Walther’s Kirche und Amt
In 1852, Dr. C.F.W. Walther published Kirche und Amt, known in English as Church and Ministry. In this book Dr. Walther defends 9 theses concerning the Church, and 10 theses concerning the ministry. This book was occasioned by a number of different events. Perhaps the most significant was the excommunication of Stephan, the bishop who had led the Saxons to the new world, and to whom these Saxon immigrants had pledged themselves to, granting him the sole power of interpretation over religious and spiritual matters. When Stephan was judged to have engaged in repeated immorality, was deposed and excommunicated, the Saxon immigrants were distraught, questioning whether their churches were valid churches and their pastors valid ministers of the Gospel. 
It was in this context that the Dr. Walther began writing his theses on church and ministry. In 1841 he published and defended 8 theses on the church, which laid the foundation for what other Lutherans argued was the extreme congregationalism of the Missouri Synod. (It should be noted that the congregationalism espoused by Walther and the Missouri Synod specifically makes room for the functions of the larger church body, a distinction the Congregationalist Churches do not make.) Having defended these theses against Marbach, a layman, these theses later formed the basis for his theses on Church and Ministry, which were adopted by the Missouri Synod.
Despite the impact and continued import of Walther’s Kirche und Amt, it must be said that these are not consistently well argued theses. Right at the start, Walther makes some serious exegetical errors, then compounds them with errors of argument. It may be possible to construct an exegetically and rhetorically correct argument in support of these theses, but first we must describe the problem.
Walther’s Thesis I, concerning the church, states the following: “The church in the proper sense of the term is the congregation [Gemeinde] of saints, that is, the aggregate of all those who, called out of the lost and condemned human race by the Holy Spirit through the Word, truly believe in Christ and by faith are sanctified and incorporated in Christ.”
“[God] put all things under His fee, and gave Him to be head over all things to the church, which is His body, the fullness of Him who fills all in all” (Eph 1:22-23).
Walther first quotes scripture, then from scripture constructs the following syllogism to support his thesis.
Major Premise: Christ is the head of the church.
Minor Premise: Christ is savior of the body.
Conclusion: Therefore, the true church is the sum total of all those who are joined to Christ.
Not only is this a poorly constructed and logically false argument (in that the minor premise does not follow from the major premise, the minor term is not included in the conclusion, and no middle term links the two premises,) but the conclusion cannot be supported by the evidence provided. Nowhere in the text, nor in the major and minor premises, are individuals mentioned. From the evidence provided, it is impossible to support the conclusion that the church consists of all those individuals who are joined to Christ. Please note that the conclusion may be true, but is not supported by either the argument or the evidence.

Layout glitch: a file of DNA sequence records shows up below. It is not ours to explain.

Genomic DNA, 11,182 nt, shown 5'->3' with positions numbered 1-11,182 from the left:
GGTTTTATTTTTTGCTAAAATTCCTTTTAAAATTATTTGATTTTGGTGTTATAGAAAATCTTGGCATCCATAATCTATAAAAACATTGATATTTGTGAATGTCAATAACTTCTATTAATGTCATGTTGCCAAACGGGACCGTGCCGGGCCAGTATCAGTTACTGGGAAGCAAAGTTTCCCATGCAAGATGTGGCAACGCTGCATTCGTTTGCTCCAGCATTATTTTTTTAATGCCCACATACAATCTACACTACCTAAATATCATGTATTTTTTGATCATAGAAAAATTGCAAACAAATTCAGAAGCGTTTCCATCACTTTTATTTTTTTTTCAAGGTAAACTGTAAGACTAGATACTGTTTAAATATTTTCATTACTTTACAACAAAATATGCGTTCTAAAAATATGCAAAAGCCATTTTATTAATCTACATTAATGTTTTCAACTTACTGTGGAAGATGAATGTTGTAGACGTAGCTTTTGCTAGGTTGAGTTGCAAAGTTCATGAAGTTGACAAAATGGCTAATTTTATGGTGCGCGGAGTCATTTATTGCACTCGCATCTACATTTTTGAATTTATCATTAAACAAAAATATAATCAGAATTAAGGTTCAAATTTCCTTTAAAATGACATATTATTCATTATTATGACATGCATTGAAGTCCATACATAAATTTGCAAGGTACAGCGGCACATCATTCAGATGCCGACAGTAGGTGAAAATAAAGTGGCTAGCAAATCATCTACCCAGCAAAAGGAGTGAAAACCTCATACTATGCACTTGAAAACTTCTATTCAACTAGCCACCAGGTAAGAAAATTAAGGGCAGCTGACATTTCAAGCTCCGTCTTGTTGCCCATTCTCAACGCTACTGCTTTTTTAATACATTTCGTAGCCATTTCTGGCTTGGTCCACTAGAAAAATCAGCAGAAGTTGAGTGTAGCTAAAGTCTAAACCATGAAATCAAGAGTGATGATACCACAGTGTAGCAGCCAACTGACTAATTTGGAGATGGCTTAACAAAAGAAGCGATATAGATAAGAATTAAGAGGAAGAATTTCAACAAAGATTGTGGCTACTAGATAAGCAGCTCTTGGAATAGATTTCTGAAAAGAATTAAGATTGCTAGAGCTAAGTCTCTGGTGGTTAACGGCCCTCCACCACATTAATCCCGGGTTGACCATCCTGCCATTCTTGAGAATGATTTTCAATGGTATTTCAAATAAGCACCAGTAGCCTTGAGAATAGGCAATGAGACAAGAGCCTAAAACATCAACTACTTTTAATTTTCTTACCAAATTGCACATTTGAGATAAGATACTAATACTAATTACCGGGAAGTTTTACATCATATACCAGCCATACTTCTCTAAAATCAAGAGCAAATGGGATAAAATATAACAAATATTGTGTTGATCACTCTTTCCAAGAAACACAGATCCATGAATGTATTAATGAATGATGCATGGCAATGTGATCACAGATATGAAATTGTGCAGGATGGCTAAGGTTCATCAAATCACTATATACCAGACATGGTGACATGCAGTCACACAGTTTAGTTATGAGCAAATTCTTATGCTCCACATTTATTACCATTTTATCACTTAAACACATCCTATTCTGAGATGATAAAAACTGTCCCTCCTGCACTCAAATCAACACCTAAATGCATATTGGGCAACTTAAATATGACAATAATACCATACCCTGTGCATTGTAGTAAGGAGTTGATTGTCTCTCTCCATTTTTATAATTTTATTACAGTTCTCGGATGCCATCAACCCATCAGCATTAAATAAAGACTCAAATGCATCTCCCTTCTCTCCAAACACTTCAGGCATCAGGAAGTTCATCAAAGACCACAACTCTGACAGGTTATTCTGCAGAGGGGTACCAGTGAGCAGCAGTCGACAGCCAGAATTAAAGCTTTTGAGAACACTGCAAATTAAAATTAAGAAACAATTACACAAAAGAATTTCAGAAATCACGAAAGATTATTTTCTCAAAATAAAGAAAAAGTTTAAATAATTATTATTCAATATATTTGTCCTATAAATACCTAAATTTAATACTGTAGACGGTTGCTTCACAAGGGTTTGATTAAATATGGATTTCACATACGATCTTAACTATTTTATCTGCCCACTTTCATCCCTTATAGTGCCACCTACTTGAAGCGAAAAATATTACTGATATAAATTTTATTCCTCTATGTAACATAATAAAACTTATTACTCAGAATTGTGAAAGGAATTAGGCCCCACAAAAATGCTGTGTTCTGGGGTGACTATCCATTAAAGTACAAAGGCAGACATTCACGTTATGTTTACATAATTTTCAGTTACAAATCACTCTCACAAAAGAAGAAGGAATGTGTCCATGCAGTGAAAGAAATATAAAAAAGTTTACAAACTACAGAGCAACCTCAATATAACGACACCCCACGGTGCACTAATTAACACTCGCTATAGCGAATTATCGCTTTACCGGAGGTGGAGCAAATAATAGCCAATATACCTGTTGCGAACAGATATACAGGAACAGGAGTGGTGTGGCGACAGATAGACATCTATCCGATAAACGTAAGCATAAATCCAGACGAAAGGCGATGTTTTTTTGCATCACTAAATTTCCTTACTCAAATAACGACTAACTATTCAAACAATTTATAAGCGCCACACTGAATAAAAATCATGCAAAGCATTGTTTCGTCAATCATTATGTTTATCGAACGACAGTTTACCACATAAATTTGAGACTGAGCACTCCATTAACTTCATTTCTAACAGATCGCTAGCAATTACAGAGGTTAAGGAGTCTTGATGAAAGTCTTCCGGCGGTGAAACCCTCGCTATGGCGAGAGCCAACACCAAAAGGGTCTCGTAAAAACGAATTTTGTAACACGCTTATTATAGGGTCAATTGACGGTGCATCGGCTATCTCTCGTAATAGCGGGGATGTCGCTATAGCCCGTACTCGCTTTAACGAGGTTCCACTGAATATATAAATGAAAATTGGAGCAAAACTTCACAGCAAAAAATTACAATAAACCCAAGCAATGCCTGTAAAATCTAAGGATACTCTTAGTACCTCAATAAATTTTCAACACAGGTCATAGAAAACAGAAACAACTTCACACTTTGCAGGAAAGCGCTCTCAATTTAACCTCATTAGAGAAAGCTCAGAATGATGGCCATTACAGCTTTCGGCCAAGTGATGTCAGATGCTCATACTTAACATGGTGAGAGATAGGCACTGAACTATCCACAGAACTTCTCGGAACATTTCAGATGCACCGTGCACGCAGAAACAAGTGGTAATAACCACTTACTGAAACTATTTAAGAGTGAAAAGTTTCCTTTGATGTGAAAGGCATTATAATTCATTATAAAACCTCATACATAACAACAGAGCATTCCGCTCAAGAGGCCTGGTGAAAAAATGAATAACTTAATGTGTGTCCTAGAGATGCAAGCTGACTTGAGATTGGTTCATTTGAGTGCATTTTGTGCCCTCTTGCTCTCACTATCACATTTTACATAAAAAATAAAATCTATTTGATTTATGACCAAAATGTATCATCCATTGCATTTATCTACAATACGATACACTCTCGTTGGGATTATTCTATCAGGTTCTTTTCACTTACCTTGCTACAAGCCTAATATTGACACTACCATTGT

Here is a more properly constructed argument. Please note that only the first Major Premise is supported by the evidence presented (Eph 1:22-23).
Major Premise: The church is the body of Christ. (Eph 1:22-23)
Minor Premise: The congregation of saints constitutes the church.
Conclusion: The body of Christ is made up of congregation of saints.
Major Premise: The congregation of saints is made up of those who are joined to Christ
Minor Premise: The true church is comprised of the congregation of saints.
Conclusion: Therefore, the true church is comprised of those who are joined to Christ
As Walther was a classically trained scholar, educated in European schools, we may assume Walther knew how to construct a proper syllogism. Yet he did not. A number of reasons may be suggested. The first possibility is that Walther was not thinking clearly. It is known that Walther spent the previous year recovering from an illness. Yet the overall clarity of thought suggests that Walther’s mind was clear. Furthermore, these are not Walther’s original theses as presented in 1841, but were rewritten as an apologetic basis for doctrinal discussions between other Lutheran bodies. Therefore we may assume that Walther knew what he was doing, and that any seeming deficiencies of argument are by intent rather than by accident.
We cannot understand Walther’s writing without understanding his audience. He was not writing a set of philosophical theses, but rather an apologetic on a particular issue before the church. As such, Walther would have presumed a certain level of familiarity with the texts of scripture, with the Lutheran dogmaticians, and with the fathers. We should therefore take some of Walther’s statements as a synecdoche, where certain statements were meant to suggest the entirety of the argument, as making the argument in its entirety could have actually been insulting to his audience, as it would have been reiterating the basics.
Today, Walther’s Kirche und Amt is insufficient for teaching on Church and Ministry. The average seminary student is unskilled in rhetoric and unfamiliar with Lutheran dogmaticians. Walther’s argument, which would have been followed by his intended audience, is not followed as readily by the inheritors of his religious heritage. Careful instruction on Walther’s arguments regarding Church and Ministry must therefore reconstruct the evidence and construct a properly detailed argument. If this is not done, Walther’s understanding of Church and Ministry fails to convince, and the doctrinal position of Walther will be abrogated by his spiritual heirs.
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